Rolls-Royce signs agreement to sell Commercial Marine business to Kongsberg
Kongsberg, headquartered in Kongsberg, Norway, is an international, knowledge-based group delivering high technology systems and solutions to clients within the oil and gas industry, merchant marine, defence and aerospace sectors.
Kongsberg is represented in more than 25 countries with approximately 7,000 employees and has a turnover of NOK 14.5bn (2017). In the maritime industry, the companies are complementary in their products, solutions and competence.
The move follows a strategic review by Rolls-Royce of its Commercial Marine operations announced in January 2018.
The sale includes propulsion, deck machinery, automation and control, a service network spanning more than 30 countries and ship design capability, which to date has seen around 1,000 ships of Rolls-Royce design delivered to offshore, cargo, passenger and fishing vessel customers worldwide.
Rolls-Royce’s Ship Intelligence activities, which have seen the rapid development of technologies to enable remote and autonomous operation of commercial vessels, are also included.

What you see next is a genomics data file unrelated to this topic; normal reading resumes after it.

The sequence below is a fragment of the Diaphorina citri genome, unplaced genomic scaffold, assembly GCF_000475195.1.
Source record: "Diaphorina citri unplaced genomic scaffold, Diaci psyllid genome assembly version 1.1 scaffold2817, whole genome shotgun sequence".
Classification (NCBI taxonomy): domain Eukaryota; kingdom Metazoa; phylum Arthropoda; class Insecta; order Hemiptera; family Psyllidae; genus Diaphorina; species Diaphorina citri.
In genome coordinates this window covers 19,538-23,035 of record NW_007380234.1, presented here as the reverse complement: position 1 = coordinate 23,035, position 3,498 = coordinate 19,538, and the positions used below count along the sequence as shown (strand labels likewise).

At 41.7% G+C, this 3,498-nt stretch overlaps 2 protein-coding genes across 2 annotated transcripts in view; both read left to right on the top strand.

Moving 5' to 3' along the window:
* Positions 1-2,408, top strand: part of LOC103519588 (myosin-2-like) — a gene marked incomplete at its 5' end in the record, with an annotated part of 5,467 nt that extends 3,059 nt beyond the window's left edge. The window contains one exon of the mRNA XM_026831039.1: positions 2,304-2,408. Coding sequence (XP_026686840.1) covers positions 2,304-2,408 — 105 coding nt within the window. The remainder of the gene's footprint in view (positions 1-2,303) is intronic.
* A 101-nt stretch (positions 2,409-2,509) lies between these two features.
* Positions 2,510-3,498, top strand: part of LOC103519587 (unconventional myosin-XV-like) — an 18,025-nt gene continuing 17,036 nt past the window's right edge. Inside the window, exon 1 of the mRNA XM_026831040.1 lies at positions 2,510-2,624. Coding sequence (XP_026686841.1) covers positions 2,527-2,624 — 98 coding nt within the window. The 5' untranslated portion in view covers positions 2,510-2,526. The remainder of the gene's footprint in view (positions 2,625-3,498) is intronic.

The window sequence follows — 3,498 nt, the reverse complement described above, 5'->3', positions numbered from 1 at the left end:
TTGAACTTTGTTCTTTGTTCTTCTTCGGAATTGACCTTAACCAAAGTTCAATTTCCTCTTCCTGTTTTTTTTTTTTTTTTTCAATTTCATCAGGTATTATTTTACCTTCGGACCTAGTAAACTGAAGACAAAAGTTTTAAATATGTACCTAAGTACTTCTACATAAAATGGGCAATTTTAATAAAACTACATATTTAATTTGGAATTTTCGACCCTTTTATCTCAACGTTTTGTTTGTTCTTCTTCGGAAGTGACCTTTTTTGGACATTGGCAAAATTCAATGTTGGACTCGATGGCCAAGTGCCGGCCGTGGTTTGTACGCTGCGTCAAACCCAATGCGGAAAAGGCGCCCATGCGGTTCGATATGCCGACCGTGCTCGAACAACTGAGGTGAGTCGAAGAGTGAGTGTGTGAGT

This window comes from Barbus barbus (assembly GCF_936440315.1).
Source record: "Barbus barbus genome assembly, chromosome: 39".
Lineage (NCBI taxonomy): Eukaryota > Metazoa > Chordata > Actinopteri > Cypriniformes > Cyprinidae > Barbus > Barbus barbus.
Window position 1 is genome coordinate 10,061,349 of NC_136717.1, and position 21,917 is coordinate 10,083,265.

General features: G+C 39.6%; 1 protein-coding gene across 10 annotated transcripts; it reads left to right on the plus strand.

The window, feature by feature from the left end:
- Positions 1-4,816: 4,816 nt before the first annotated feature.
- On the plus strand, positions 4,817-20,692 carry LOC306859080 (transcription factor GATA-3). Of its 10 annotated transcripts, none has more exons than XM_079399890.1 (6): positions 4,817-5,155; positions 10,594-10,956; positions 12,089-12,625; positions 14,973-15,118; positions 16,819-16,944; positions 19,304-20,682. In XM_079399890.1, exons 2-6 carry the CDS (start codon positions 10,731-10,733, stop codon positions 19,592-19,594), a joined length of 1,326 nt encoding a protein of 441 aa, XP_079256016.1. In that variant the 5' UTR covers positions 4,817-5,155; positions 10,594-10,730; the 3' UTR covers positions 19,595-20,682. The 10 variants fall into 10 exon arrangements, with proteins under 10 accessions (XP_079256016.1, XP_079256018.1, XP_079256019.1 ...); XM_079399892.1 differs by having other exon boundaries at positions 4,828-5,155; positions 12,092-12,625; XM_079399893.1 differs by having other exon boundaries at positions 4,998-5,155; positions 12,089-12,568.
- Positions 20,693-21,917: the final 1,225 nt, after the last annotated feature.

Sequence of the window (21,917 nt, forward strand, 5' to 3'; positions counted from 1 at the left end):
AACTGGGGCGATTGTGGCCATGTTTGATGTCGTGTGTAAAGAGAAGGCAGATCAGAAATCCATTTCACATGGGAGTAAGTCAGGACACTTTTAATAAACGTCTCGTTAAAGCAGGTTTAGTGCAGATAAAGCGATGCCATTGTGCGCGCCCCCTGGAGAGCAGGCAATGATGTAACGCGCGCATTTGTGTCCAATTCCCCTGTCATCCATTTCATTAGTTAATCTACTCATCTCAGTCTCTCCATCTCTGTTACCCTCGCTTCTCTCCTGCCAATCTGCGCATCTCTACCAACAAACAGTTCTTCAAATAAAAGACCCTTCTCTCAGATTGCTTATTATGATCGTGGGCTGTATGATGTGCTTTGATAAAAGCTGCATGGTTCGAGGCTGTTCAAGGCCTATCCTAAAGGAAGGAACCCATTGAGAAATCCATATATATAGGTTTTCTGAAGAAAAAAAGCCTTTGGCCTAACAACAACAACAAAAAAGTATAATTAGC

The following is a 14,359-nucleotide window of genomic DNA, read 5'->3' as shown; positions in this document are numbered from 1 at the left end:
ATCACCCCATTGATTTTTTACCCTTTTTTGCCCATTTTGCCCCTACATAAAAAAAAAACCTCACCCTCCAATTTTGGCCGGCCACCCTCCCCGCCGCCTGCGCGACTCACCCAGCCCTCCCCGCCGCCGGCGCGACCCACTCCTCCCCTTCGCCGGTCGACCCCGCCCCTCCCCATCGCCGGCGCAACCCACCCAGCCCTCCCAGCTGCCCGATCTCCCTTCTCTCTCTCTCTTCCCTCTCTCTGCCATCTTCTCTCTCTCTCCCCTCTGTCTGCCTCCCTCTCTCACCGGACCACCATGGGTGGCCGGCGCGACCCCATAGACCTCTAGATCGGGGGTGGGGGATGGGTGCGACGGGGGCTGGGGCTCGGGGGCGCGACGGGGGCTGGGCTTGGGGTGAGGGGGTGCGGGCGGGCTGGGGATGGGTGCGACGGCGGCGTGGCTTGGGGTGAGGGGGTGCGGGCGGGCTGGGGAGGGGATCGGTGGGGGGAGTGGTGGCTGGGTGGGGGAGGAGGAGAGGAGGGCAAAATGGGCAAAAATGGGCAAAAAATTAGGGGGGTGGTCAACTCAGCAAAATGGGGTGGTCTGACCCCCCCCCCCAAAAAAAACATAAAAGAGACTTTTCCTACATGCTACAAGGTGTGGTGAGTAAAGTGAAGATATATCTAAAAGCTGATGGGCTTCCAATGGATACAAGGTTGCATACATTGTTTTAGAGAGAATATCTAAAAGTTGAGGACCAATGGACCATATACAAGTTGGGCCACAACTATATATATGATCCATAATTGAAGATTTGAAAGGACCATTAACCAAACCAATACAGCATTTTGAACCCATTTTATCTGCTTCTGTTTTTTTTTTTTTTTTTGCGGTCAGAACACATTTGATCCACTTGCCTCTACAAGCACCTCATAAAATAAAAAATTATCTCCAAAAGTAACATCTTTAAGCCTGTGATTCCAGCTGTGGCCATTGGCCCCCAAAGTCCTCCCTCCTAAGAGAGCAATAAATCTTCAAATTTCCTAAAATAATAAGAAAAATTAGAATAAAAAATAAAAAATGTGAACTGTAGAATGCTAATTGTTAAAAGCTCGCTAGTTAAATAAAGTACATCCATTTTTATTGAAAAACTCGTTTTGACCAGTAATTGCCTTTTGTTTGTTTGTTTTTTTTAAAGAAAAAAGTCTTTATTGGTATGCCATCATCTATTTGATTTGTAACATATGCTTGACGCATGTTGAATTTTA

Kongsberg will, through a trading arrangement, continue to have access to products from Bergen Engines, which remains part of Rolls-Royce Power Systems.
The Bergen engine range of both diesel and gas medium-speed engines is a key component that will enable Kongsberg to be a leader in the continued development of integrated ship systems.
Kongsberg will also be an important partner and supplier to Rolls-Royce’s Defence business for the supply of Commercial Marine products used on Naval vessels.
Rolls-Royce Power Systems will continue to supply MTU engines to a range of customers in the marine market including operators of commercial vessels and yachts.
The Naval gas turbine propulsion activities will continue to be a core part of Rolls-Royce Defence.
Commercial Marine has approximately 3,600 employees, with the majority based in the Nordic region.
In 2017 the Commercial Marine business generated revenue of £817m with an operating loss of £70m reflected in the Group’s financial results.
After taking into account various central cost recharges included in this reported figure, the disposal is expected to have had around a £50m positive profit impact based on 2017 pro forma figures.
These figures were consolidated within the results of Rolls-Royce Marine. ■